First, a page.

I like spoilers, they make me want to experience whatever is being "spoilt" for myself, and interpret it in my own way. So, yes, let’s jump right in, shall we?
Porto is a beautiful city, with lots to offer. You can visit for a couple of days or a week. I would personally live here, for me it's the perfect mix between a cosmopolitan city (which I don't enjoy for more than a couple of days) and a quaint little village with solid traditions.
Porto is very well connected. You can fly there from many European cities with Ryanair. We also rented a car from them. That didn’t go well since Ryanair changed the time of our flight a couple of weeks before we left and instead of informing Ryanair car hire of the change, I informed the car rental company the booking was made with. The rental terms clearly stated that any change in the booking should be made with them. Yes, we all should read the terms and conditions, but most rarely do. So I decided to ditch the car and Uber around for a couple of days. It was a good decision.
Autumn is a great time to visit Porto. It’s not hot, yet not cold enough to be lugging a ton of clothes to keep you warm. To me, the city is the perfect marriage of traditional European and modern architecture. Spaces have been beautifully designed around the antique architecture while keeping a healthy level of greenery.
The Porto Cathedral is a must see. Completed in 1737, the romanesque building has since undergone many changes and is flanked by two square towers. The cathedral also houses a beautiful cloister which you can visit by paying a €3 fee.
Also make sure you pay a quick visit to the São Bento Railway Station. Designed by Porto architect José Marques da Silva, the interior of the main hall of the station is beautifully cladded in azulejo (a form of painted tin-glazed ceramic tile work which is common in Spain and Portugal) . Even though the main hall in train station is very busy with tourists compelled to see its interior, the station is one of Portugal’s main railway stations.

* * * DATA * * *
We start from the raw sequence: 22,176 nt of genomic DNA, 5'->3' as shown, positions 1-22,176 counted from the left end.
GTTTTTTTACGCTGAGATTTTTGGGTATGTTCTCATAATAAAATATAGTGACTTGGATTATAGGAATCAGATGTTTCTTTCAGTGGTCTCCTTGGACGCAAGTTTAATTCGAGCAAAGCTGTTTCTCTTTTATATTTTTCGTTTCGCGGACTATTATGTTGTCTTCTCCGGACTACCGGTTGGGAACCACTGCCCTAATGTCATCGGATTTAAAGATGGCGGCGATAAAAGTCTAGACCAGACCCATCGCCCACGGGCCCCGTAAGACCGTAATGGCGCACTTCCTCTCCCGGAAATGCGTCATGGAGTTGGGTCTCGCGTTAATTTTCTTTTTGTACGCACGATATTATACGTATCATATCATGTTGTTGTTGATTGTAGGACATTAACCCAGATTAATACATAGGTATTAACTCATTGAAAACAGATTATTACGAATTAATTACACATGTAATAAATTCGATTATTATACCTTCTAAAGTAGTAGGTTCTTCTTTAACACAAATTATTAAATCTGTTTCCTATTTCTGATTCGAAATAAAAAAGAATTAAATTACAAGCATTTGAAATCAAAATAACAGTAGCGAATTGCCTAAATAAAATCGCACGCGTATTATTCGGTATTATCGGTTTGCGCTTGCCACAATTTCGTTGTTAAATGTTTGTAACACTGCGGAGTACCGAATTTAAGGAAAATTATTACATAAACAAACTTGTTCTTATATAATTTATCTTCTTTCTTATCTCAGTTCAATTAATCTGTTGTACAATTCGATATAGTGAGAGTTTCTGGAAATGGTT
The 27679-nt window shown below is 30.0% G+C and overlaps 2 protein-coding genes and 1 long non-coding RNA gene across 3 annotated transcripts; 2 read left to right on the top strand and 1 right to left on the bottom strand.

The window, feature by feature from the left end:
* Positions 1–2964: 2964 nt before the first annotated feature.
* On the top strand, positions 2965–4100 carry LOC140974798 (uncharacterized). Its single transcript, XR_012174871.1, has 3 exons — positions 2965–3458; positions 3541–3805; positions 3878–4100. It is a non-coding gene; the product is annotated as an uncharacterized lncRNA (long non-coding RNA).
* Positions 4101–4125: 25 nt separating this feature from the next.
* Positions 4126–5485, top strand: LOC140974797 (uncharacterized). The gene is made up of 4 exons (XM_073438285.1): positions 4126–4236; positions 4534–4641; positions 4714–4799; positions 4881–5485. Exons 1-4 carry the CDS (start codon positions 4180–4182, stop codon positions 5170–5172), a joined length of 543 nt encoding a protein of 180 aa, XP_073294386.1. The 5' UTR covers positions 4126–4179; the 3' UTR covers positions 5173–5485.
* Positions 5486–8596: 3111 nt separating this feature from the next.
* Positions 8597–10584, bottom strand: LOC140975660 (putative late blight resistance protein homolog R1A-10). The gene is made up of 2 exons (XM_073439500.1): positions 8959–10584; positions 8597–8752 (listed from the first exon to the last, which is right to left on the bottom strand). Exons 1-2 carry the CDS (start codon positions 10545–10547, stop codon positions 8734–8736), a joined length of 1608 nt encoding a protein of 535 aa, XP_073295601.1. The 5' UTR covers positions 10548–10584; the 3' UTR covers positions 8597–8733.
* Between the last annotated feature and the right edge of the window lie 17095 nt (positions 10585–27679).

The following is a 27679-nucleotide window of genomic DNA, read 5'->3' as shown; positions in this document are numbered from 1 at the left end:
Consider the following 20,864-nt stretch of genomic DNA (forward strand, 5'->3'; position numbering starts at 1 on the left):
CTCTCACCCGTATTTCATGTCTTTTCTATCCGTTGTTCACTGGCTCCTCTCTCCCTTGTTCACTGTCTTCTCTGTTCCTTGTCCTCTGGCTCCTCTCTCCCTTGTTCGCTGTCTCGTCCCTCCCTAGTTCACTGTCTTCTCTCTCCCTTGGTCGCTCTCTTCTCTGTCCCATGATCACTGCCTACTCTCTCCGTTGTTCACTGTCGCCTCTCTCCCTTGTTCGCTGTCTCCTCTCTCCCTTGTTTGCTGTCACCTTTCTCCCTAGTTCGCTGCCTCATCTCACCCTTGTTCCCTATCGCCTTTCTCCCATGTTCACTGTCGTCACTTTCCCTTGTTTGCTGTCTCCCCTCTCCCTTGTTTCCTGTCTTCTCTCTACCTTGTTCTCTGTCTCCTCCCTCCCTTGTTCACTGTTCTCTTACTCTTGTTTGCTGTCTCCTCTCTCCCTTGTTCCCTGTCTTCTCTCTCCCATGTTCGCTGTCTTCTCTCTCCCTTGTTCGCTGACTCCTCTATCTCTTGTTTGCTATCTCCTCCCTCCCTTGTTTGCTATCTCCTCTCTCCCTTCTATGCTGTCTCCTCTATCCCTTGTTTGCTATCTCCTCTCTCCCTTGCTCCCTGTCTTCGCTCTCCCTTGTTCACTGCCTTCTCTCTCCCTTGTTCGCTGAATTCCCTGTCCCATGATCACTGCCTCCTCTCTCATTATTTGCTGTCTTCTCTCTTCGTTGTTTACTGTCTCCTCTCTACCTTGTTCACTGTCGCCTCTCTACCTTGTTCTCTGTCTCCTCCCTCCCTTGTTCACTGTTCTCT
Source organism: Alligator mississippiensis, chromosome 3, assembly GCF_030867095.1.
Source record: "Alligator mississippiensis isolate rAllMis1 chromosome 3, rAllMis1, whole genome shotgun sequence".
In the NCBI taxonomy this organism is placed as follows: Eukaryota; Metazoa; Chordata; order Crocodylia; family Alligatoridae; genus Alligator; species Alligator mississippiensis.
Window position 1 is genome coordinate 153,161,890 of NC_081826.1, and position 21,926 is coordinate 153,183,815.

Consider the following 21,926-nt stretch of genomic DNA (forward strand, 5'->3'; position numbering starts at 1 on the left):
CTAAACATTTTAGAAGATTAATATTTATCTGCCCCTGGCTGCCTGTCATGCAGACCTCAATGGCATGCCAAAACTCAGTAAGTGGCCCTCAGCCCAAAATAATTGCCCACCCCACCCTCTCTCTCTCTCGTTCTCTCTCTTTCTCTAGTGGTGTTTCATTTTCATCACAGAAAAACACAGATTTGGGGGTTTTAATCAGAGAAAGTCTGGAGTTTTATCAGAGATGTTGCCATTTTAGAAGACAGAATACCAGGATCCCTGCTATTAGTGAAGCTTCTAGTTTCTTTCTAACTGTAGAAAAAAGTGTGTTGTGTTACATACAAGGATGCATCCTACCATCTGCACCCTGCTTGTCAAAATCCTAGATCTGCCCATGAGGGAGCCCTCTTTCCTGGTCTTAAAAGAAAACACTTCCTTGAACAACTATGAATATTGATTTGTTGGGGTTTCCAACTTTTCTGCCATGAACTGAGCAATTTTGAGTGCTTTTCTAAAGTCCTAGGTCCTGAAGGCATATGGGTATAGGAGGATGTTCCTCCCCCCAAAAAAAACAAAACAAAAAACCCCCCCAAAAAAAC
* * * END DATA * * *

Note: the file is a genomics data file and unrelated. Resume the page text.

LIFE IN PORTO
Navigating your way around Portuguese life is not difficult. Most people working in restaurants would speak English. If you have whatever knowledge of Spanish and/or Italian, you should be able to deal with the rest who don’t. Portuguese are easy and laid back. Be cool and joke around with them, they and you will enjoy it. But they are also very respectful.
You cannot come to porto without trying out Port wine. Porto is where the Duoro river meets the Atlantic Ocean and the Duoro valley is home to some of the worlds best vineyards. The geographical position of this area and its climate make it ideal to grow grapes. That is why the Duoro region is home to over a 100 variety of grapes and home to many Port wine cellars such as Graham’s, Taylor’s and Cálem to name a few. Almost all of these cellars offer port wine tours which offer you the opportunity to delve into the art of port wine making.
Port is fortified wine, wine produced with distilled grape spirits (hence the higher alcohol level). Port wine is exclusive to Porto. Many other producers around the world produce fortified wine, but only the ones that hail from Porto are labelled “Port”.
Port is essentially a dessert wine, sweet and warming. It goes well with desserts, cheeses and comes in different styles: Ruby, Tawny, Crusted and Vintage amongst many. A tour around one of the port wine cellars will give you insight into how to port (and wine in general is made) and how you can learn to appreciate and comprehend the different styles it comes in. We were lucky to make it to the Graham’s cellar for a tour. Most of the cellars do tours at predefined times throughout the day and cost anywhere between €15-€50 including a tasting session. The good ones will fill early, book in advance by calling them.
Click here to learn more about Port.